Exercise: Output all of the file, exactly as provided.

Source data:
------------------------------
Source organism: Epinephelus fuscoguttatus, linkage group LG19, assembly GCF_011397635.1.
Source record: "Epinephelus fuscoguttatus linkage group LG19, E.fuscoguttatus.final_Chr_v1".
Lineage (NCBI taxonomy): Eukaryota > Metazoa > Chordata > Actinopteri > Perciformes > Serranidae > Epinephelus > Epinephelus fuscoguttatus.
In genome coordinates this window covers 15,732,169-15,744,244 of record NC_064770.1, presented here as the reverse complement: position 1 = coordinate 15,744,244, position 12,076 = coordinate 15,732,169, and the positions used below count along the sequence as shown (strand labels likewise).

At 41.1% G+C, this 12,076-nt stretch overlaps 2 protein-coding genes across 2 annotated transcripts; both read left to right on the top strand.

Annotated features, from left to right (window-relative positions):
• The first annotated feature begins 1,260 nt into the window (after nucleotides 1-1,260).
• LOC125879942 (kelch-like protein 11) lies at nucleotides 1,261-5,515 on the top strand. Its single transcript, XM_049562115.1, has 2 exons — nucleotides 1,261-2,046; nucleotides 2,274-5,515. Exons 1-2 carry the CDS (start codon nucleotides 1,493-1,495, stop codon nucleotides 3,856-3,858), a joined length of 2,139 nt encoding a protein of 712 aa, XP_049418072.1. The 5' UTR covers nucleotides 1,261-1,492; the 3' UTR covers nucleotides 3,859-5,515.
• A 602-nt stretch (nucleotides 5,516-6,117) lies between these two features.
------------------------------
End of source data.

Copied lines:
Source organism: Epinephelus fuscoguttatus, linkage group LG19, assembly GCF_011397635.1.
Source record: "Epinephelus fuscoguttatus linkage group LG19, E.fuscoguttatus.final_Chr_v1".
Lineage (NCBI taxonomy): Eukaryota > Metazoa > Chordata > Actinopteri > Perciformes > Serranidae > Epinephelus > Epinephelus fuscoguttatus.
In genome coordinates this window covers 15,732,169-15,744,244 of record NC_064770.1, presented here as the reverse complement: position 1 = coordinate 15,744,244, position 12,076 = coordinate 15,732,169, and the positions used below count along the sequence as shown (strand labels likewise).

At 41.1% G+C, this 12,076-nt stretch overlaps 2 protein-coding genes across 2 annotated transcripts; both read left to right on the top strand.

Annotated features, from left to right (window-relative positions):
• The first annotated feature begins 1,260 nt into the window (after nucleotides 1-1,260).
• LOC125879942 (kelch-like protein 11) lies at nucleotides 1,261-5,515 on the top strand. Its single transcript, XM_049562115.1, has 2 exons — nucleotides 1,261-2,046; nucleotides 2,274-5,515. Exons 1-2 carry the CDS (start codon nucleotides 1,493-1,495, stop codon nucleotides 3,856-3,858), a joined length of 2,139 nt encoding a protein of 712 aa, XP_049418072.1. The 5' UTR covers nucleotides 1,261-1,492; the 3' UTR covers nucleotides 3,859-5,515.
• A 602-nt stretch (nucleotides 5,516-6,117) lies between these two features.